Omnibus FY17 Appropriations Package Released

Monday, May 1, 2017 – 5:00 a.m.

[Note on May 8: This article has been superseded by the following articles giving an overall view of the bill, a detailed summary of the Department of Transportation provisions, and an overview of other transportation and infrastructure funding accounts.]

The House and Senate Appropriations Committee released the text of the omnibus appropriations package for fiscal year 2017 at just after 2:00 a.m. today. The text can be read on the House Rules Committee website here – the text of the 1,665-page bill is here, and the text of the explanatory statement for the Transportation-HUD Division (Division K) is here. The Rules Committee is scheduled to meet at 3 p.m. today to consider procedures for taking the bill to the House floor. (The omnibus appropriations package will be an amendment to a Senate amendment to an unrelated bill, H.R. 244, because it is much faster to move a House amendment through the Senate.)

The legislation appropriates a gross $19.5 billion for the U.S. Department of Transportation – $650 million more than in fiscal 2016 – and also provides the full $54.4 billion in obligation limitations on Highway Trust Fund contract authority proposed by the FAST Act of 2015. However, the legislation does contain an offsetting rescission of $857 million in highway contract authority balances held by states.

Each year, about 90 percent of the actual appropriations for the Department of Transportation go to just five programs – TIGER grants, FAA Operations, FAA capital (F&E), Amtrak, and FTA capital investment grants. In the omnibus, those five again account for 89 percent of gross USDOT appropriations:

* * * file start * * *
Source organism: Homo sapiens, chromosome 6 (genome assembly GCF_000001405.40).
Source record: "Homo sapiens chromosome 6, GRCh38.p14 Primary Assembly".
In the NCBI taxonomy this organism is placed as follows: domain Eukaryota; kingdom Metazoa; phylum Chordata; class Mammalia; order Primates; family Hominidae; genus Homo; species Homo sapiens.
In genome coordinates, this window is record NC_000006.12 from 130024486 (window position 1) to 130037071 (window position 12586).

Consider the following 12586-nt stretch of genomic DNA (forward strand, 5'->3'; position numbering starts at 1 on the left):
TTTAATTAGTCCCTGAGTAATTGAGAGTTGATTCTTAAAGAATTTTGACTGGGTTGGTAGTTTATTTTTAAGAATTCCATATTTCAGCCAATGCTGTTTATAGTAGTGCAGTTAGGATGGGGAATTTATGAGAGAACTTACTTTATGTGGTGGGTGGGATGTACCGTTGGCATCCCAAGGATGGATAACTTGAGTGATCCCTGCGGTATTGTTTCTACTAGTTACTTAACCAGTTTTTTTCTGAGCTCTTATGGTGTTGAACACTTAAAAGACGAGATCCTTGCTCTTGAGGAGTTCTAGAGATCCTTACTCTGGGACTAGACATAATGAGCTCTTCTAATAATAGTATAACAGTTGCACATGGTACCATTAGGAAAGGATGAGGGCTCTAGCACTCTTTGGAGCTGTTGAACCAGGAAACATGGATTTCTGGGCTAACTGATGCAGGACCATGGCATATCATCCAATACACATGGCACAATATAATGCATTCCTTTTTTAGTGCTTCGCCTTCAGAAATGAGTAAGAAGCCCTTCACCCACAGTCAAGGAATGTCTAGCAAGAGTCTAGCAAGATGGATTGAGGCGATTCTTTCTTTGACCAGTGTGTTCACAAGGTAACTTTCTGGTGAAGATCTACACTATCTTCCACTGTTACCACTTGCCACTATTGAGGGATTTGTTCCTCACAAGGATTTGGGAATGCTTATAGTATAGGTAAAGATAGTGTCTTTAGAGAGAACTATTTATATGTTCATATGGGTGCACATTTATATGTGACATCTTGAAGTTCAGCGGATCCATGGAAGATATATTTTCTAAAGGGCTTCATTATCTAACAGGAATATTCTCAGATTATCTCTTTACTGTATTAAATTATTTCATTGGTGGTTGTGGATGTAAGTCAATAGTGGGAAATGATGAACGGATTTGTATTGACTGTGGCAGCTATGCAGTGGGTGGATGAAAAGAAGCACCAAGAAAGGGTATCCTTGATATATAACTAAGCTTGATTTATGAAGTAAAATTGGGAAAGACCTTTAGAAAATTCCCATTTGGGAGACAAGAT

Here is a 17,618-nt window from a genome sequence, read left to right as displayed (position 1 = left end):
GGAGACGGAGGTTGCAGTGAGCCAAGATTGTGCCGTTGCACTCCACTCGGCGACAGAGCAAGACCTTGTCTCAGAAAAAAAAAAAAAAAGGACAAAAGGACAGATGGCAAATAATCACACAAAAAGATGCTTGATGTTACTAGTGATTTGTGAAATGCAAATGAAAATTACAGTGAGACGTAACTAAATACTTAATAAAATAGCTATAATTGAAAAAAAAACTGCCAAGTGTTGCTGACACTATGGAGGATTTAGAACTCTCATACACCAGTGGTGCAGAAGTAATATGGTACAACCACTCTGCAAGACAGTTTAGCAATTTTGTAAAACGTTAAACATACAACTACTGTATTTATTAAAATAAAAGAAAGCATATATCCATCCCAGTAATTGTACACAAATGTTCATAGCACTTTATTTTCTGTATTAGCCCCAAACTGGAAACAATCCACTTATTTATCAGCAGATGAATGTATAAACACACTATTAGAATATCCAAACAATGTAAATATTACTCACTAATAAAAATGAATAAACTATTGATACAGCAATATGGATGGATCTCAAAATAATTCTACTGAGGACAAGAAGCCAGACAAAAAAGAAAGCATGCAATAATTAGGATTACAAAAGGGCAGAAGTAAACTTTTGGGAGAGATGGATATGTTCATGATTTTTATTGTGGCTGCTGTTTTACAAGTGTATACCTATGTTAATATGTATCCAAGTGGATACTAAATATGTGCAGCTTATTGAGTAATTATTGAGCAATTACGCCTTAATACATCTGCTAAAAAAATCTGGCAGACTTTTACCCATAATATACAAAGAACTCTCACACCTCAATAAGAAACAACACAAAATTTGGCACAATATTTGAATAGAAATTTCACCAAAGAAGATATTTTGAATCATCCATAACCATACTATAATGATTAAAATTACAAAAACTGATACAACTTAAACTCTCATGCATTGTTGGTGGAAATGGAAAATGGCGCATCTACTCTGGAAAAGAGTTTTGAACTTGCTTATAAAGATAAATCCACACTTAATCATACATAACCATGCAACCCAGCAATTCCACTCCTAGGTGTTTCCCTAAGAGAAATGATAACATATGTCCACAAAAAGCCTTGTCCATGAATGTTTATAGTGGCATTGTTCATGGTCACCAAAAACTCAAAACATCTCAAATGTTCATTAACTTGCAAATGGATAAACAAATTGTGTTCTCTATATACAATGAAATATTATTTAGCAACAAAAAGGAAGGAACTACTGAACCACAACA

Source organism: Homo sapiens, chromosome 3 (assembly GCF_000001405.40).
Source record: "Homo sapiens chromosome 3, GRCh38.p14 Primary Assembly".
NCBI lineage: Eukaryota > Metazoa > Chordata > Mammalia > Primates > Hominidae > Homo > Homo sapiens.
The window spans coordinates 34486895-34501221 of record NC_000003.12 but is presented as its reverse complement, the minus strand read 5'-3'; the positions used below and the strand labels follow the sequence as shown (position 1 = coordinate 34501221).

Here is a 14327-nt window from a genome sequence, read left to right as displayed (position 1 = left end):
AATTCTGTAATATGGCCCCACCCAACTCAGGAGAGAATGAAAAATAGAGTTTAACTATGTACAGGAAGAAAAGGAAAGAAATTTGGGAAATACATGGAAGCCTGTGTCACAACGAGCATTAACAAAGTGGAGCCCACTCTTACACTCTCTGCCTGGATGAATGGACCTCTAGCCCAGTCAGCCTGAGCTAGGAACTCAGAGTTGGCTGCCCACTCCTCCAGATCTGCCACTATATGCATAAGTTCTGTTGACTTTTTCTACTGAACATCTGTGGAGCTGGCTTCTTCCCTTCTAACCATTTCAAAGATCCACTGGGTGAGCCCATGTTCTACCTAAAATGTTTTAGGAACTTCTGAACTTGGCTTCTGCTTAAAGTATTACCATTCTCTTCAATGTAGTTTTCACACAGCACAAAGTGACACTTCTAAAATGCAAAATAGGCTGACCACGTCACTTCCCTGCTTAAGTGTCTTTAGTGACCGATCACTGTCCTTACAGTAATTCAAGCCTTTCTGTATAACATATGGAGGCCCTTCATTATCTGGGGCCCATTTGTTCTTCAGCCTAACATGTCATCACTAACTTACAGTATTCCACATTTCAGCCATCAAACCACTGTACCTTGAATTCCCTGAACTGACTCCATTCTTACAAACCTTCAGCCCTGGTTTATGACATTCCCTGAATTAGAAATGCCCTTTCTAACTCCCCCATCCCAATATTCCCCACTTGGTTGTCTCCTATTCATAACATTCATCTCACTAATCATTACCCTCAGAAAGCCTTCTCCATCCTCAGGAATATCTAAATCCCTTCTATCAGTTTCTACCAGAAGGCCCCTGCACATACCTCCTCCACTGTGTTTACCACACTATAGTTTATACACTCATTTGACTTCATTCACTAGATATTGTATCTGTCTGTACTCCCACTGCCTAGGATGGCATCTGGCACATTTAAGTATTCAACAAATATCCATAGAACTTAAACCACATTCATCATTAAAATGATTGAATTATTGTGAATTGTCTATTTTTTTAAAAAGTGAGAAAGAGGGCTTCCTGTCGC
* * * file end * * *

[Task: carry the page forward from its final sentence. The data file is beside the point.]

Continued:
The Appropriations Committees seem to have ignored the requests by the new White House Office of Management and Budget for $2.7 billion in cuts from six accounts in the Transportation-HUD bill, two of which were at USDOT:

Highlights of the USDOT portion of the omnibus package include:

  • Highways. The legislation provides the full $43,266 billion obligation on the federal-aid highways program recommended by the FAST Act, less the $857 million rescission of contract authority balances held by states (to be applied to states in the ratio of each state’s unobligated balances to the total for all states as of May 31, 2017). In addition, the bill appropriates an extra $528 million from the general fund for the highway emergency relief program under 23 U.S.C. §125. In addition, section 122 of the legislation allows Virginia and the District of Columbia to collectively transfer $30 million from their highway formula apportionments to the National Park Service to pay for part of the Memorial Bridge repairs. Section 422 of the legislation once again lets state reprogram “dead earmarks” that are at least 10 years old and less than 10 percent obligated and transfer that money to surface transportation block grant programs. And section 423 of the legislation designates U.S. 67 in Arkansas as Interstate 57.